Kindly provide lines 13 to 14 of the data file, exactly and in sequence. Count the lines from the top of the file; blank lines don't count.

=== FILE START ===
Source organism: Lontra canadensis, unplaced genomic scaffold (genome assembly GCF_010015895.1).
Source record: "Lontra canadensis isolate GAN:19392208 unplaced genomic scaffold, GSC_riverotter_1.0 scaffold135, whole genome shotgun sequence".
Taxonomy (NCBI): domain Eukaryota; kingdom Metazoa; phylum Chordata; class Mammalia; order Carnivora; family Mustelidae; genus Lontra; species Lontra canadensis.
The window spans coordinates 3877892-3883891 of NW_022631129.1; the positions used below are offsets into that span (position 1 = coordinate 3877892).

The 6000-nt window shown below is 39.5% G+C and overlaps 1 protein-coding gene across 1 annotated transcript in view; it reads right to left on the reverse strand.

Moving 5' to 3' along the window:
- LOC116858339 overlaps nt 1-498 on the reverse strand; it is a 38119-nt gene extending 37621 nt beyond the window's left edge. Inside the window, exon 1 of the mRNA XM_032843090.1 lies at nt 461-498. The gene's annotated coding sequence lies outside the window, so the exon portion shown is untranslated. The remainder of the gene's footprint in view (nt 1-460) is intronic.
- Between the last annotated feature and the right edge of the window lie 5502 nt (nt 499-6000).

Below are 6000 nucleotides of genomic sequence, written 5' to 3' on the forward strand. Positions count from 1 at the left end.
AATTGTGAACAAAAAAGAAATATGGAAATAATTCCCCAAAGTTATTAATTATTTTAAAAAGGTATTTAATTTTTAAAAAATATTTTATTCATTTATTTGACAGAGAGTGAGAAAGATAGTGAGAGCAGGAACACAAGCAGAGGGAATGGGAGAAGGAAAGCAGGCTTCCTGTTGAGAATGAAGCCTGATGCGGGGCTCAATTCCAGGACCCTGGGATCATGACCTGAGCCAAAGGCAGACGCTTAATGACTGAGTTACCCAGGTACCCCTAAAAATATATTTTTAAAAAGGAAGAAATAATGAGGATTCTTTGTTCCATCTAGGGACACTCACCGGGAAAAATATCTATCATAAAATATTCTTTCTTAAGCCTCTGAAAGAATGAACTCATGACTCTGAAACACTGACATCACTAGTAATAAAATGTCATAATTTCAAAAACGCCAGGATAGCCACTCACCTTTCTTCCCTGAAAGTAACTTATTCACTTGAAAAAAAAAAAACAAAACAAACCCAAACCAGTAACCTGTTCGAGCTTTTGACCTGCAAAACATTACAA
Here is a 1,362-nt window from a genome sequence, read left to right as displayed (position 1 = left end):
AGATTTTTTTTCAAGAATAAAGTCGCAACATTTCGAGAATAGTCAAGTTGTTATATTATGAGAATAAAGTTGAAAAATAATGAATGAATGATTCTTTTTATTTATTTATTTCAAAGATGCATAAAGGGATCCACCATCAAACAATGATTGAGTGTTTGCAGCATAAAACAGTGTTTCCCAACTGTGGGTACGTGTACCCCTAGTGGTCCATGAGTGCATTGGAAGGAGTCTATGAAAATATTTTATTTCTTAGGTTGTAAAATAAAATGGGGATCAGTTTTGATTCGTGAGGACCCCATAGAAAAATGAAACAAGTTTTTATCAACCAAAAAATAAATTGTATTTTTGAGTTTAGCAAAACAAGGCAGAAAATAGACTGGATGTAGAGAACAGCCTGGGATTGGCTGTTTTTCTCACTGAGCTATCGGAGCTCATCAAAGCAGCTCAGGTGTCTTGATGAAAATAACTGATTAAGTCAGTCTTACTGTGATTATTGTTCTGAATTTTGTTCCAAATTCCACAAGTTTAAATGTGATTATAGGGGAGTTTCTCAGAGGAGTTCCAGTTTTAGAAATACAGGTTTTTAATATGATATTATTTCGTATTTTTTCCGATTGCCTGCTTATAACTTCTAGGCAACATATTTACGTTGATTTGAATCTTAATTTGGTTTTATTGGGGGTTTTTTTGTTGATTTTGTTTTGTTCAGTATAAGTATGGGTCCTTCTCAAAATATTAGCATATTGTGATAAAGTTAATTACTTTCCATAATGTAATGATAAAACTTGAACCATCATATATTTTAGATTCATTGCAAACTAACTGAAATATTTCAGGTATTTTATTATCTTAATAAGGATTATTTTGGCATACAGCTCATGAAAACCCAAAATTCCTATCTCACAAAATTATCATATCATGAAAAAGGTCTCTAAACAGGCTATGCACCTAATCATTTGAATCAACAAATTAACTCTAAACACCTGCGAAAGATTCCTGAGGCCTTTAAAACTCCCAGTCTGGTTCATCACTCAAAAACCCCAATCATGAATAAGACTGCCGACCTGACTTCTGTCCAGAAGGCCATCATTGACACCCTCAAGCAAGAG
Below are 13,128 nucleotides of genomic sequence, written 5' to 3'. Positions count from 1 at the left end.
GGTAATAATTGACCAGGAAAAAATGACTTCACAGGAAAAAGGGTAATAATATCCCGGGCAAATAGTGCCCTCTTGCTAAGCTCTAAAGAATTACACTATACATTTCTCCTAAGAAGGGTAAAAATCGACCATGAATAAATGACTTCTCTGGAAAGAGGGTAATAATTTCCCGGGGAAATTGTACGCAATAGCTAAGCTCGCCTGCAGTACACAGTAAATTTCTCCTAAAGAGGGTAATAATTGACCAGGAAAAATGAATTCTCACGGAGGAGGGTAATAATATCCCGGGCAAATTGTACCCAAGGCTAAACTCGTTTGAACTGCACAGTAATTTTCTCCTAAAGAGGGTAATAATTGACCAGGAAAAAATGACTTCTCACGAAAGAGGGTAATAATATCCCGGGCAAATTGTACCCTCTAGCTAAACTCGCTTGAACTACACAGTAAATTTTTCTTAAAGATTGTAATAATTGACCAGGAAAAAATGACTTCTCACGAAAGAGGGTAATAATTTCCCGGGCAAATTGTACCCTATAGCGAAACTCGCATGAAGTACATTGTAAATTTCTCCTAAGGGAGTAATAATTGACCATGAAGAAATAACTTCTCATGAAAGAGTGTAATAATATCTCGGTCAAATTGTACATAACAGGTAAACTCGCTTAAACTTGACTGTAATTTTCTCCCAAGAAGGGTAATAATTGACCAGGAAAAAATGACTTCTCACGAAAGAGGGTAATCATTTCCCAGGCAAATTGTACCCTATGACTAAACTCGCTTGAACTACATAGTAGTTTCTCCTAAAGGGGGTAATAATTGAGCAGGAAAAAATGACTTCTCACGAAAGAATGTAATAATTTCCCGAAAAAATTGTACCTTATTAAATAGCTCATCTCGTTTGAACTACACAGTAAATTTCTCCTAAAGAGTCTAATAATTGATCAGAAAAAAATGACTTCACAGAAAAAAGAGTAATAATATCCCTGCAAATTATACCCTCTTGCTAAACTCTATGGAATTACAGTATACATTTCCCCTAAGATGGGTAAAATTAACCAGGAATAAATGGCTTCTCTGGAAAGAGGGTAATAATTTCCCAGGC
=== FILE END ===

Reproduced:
Below are 13,128 nucleotides of genomic sequence, written 5' to 3'. Positions count from 1 at the left end.
GGTAATAATTGACCAGGAAAAAATGACTTCACAGGAAAAAGGGTAATAATATCCCGGGCAAATAGTGCCCTCTTGCTAAGCTCTAAAGAATTACACTATACATTTCTCCTAAGAAGGGTAAAAATCGACCATGAATAAATGACTTCTCTGGAAAGAGGGTAATAATTTCCCGGGGAAATTGTACGCAATAGCTAAGCTCGCCTGCAGTACACAGTAAATTTCTCCTAAAGAGGGTAATAATTGACCAGGAAAAATGAATTCTCACGGAGGAGGGTAATAATATCCCGGGCAAATTGTACCCAAGGCTAAACTCGTTTGAACTGCACAGTAATTTTCTCCTAAAGAGGGTAATAATTGACCAGGAAAAAATGACTTCTCACGAAAGAGGGTAATAATATCCCGGGCAAATTGTACCCTCTAGCTAAACTCGCTTGAACTACACAGTAAATTTTTCTTAAAGATTGTAATAATTGACCAGGAAAAAATGACTTCTCACGAAAGAGGGTAATAATTTCCCGGGCAAATTGTACCCTATAGCGAAACTCGCATGAAGTACATTGTAAATTTCTCCTAAGGGAGTAATAATTGACCATGAAGAAATAACTTCTCATGAAAGAGTGTAATAATATCTCGGTCAAATTGTACATAACAGGTAAACTCGCTTAAACTTGACTGTAATTTTCTCCCAAGAAGGGTAATAATTGACCAGGAAAAAATGACTTCTCACGAAAGAGGGTAATCATTTCCCAGGCAAATTGTACCCTATGACTAAACTCGCTTGAACTACATAGTAGTTTCTCCTAAAGGGGGTAATAATTGAGCAGGAAAAAATGACTTCTCACGAAAGAATGTAATAATTTCCCGAAAAAATTGTACCTTATTAAATAGCTCATCTCGTTTGAACTACACAGTAAATTTCTCCTAAAGAGTCTAATAATTGATCAGAAAAAAATGACTTCACAGAAAAAAGAGTAATAATATCCCTGCAAATTATACCCTCTTGCTAAACTCTATGGAATTACAGTATACATTTCCCCTAAGATGGGTAAAATTAACCAGGAATAAATGGCTTCTCTGGAAAGAGGGTAATAATTTCCCAGGC